The study found the concept to an unworkable regulatory nightmare and the legislature took no further action.
That should be akin to calling 911, for non emergencies.
The Supreme Court says you have to provide education and medical expense regardless of status
Yeah, but Rick Perry sure did like the idea and given the chance would implement it.
The Supreme Court has ruled that these provisions apply to all persons in the U.S., without regard to race, or nationality. Therefore, U.S. residents legal and illegal have constitutional rights such as equal protection of the law and the right to due process.
Other rights undocumented residents are entitled to include Fourth Amendment protections against illegal searches of homes. The Supreme Court, in a landmark ruling 25 years ago, also ruled that all children, regardless of their immigration status, are entitled to free public education, as mandated by the Fourteenth Amendment.
Federal law also requires publicly funded hospitals to provide emergency care to all patients, illegal or not.
Good grief where on earth have you been this law has been around forever and is the reason Arizona finally did something about the federal government failing to do it's job. This almost bankrupted our state.
You still have not given me the specific reference to the Supreme Court ruling or law promulgated from it.
I am perfectly aware of laws being passed on the federal level dealing with the medical establishment but do not have the rulings that created them.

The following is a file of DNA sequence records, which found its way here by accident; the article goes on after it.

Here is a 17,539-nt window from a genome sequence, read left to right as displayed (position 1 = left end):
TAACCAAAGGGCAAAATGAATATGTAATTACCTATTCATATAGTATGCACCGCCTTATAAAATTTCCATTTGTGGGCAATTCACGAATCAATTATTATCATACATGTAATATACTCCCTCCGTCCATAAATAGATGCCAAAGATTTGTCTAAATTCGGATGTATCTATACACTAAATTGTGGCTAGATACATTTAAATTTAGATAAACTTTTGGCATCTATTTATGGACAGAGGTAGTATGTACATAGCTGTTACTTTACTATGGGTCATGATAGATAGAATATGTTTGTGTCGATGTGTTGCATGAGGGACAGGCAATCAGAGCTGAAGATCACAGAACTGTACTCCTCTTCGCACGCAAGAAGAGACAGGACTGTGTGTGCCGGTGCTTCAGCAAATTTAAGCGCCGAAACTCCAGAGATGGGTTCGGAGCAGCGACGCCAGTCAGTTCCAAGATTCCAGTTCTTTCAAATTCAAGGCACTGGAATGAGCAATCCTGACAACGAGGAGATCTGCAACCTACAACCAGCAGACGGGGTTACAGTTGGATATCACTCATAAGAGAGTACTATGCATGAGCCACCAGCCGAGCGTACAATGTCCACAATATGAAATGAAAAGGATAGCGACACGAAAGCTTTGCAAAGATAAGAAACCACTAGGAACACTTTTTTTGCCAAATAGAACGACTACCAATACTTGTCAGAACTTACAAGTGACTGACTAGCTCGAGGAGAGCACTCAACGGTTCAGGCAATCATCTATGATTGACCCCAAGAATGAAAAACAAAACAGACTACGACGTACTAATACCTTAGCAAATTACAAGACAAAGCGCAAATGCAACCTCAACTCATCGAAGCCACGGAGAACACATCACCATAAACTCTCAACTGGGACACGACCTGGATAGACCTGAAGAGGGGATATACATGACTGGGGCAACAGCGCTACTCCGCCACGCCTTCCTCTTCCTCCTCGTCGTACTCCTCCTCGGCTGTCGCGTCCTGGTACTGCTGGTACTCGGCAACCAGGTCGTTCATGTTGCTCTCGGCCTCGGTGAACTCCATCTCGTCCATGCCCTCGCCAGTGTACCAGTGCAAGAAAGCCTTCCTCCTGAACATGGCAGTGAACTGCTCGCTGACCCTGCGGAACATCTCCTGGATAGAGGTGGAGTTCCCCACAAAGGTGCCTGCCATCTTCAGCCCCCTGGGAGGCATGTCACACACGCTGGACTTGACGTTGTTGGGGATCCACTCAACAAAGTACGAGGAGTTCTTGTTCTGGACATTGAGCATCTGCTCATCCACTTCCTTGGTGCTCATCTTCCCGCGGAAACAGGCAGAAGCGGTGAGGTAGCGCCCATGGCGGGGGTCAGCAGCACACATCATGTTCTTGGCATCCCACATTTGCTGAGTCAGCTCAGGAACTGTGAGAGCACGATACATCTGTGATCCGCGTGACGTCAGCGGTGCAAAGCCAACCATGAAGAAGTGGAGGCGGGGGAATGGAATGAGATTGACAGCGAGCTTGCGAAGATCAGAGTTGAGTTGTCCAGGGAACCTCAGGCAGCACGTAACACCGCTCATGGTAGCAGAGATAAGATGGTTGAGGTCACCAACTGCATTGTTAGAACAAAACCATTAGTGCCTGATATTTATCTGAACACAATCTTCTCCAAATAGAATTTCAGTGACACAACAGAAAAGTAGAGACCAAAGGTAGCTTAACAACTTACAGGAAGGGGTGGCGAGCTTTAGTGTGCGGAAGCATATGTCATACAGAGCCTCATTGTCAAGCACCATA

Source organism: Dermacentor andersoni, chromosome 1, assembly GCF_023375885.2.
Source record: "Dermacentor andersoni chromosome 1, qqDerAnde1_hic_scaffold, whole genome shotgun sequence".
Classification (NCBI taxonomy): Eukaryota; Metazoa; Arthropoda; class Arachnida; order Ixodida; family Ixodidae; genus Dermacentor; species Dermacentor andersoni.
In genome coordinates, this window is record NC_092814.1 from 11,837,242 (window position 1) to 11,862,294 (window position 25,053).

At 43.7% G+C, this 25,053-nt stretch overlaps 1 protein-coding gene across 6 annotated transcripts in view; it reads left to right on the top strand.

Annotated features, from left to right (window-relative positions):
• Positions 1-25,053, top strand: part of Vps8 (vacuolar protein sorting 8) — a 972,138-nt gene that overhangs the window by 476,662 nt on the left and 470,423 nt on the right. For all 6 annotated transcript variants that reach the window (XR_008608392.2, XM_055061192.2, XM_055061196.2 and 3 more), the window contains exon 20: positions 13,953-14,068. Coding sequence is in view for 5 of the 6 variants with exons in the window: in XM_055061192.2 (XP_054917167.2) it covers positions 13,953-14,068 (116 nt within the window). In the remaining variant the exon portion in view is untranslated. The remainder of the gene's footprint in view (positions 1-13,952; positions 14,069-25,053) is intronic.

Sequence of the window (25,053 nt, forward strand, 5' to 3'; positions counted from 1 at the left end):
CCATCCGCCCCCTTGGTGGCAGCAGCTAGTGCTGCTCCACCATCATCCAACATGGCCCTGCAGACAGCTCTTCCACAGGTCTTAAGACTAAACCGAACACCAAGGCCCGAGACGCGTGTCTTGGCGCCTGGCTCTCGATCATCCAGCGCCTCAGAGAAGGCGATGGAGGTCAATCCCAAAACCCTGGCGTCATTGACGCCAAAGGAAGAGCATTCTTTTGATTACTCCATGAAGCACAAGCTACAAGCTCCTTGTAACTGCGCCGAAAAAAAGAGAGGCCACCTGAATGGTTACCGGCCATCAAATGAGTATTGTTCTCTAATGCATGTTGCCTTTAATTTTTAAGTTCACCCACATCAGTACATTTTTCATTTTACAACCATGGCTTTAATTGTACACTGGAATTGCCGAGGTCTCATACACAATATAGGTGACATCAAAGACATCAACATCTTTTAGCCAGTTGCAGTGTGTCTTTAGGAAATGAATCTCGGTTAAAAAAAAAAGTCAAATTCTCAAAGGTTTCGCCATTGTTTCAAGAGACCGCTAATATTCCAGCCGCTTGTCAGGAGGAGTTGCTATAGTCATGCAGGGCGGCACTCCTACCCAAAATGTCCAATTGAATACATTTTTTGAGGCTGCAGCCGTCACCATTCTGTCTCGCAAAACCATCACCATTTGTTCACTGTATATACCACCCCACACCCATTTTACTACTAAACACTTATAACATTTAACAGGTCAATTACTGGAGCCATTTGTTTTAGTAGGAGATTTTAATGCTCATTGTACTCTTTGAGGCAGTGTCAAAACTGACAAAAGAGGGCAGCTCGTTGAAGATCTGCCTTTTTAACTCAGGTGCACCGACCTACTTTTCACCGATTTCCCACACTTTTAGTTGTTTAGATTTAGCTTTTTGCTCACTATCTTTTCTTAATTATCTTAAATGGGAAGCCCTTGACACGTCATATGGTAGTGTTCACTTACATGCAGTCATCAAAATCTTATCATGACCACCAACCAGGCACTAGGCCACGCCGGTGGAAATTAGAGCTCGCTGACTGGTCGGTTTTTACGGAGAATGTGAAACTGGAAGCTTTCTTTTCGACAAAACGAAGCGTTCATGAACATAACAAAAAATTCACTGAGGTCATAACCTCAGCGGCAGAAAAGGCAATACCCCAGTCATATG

I do not cite laws or regulations without being able to absolutely support them by quoting page and paragraph.
If it can’t be supported in that manner, as far as I am concerned it’s hearsay and not necessarily fact.
BRENNAN, J., Opinion of the Court SUPREME COURT OF THE UNITED STATES
-------------------------------------------------------------------------------- 457 U.S. 202
Plyler v. Doe APPEAL FROM THE UNITED STATES COURT OF APPEALS FOR THE FIFTH CIRCUIT
-------------------------------------------------------------------------------- No. 80-1538 Argued: December 1, 1981 --- Decided: June 15, 1982 [*]
-------------------------------------------------------------------------------- JUSTICE BRENNAN delivered the opinion of the Court.
The question presented by these cases is whether, consistent with the Equal Protection Clause of the Fourteenth Amendment, Texas may deny to undocumented school-age children the free public education that it provides to children who are citizens of the United States or legally admitted aliens.
I Since the late 19th century, the United States has restricted immigration into this country. Unsanctioned entry into the United States is a crime, 8 U.S.C. § 1325 and those who have entered unlawfully are subject to deportation, 8 U.S.C. §§ 1251 1252 (1976 ed. and Supp. IV). But despite the existence of these legal restrictions, a substantial number of persons have succeeded in unlawfully entering the United States, and now live within various States, including the State of Texas.
In May, 1975, the Texas Legislature revised its education laws to withhold from local school districts any state funds for the education of children who were not "legally admitted" into the United States. The 1975 revision also authorized local school districts to deny enrollment in their public schools to children not "legally admitted" to the country. Tex. Educ.Code Ann. § 21.031 (Vernon Supp.1981). [n1] These cases involve constitutional challenges to those provisions. [p206]